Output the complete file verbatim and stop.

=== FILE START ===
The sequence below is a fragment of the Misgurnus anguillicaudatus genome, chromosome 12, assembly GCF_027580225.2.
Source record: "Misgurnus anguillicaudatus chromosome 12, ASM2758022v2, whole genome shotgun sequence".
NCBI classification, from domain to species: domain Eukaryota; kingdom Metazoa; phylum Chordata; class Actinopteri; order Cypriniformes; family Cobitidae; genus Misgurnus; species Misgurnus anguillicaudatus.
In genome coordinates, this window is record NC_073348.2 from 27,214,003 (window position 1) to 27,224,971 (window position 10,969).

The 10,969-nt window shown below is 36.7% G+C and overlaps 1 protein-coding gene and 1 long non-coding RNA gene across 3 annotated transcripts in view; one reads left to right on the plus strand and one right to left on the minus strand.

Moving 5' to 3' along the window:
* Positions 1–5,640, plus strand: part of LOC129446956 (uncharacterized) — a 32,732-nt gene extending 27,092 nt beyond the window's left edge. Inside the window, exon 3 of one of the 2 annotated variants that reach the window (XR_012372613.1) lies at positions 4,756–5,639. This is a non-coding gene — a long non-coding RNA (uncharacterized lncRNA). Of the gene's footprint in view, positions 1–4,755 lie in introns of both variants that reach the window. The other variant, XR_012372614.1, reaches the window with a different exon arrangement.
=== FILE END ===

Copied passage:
The sequence below is a fragment of the Misgurnus anguillicaudatus genome, chromosome 12, assembly GCF_027580225.2.
Source record: "Misgurnus anguillicaudatus chromosome 12, ASM2758022v2, whole genome shotgun sequence".
NCBI classification, from domain to species: domain Eukaryota; kingdom Metazoa; phylum Chordata; class Actinopteri; order Cypriniformes; family Cobitidae; genus Misgurnus; species Misgurnus anguillicaudatus.
In genome coordinates, this window is record NC_073348.2 from 27,214,003 (window position 1) to 27,224,971 (window position 10,969).

The 10,969-nt window shown below is 36.7% G+C and overlaps 1 protein-coding gene and 1 long non-coding RNA gene across 3 annotated transcripts in view; one reads left to right on the plus strand and one right to left on the minus strand.

Moving 5' to 3' along the window:
* Positions 1–5,640, plus strand: part of LOC129446956 (uncharacterized) — a 32,732-nt gene extending 27,092 nt beyond the window's left edge. Inside the window, exon 3 of one of the 2 annotated variants that reach the window (XR_012372613.1) lies at positions 4,756–5,639. This is a non-coding gene — a long non-coding RNA (uncharacterized lncRNA). Of the gene's footprint in view, positions 1–4,755 lie in introns of both variants that reach the window. The other variant, XR_012372614.1, reaches the window with a different exon arrangement.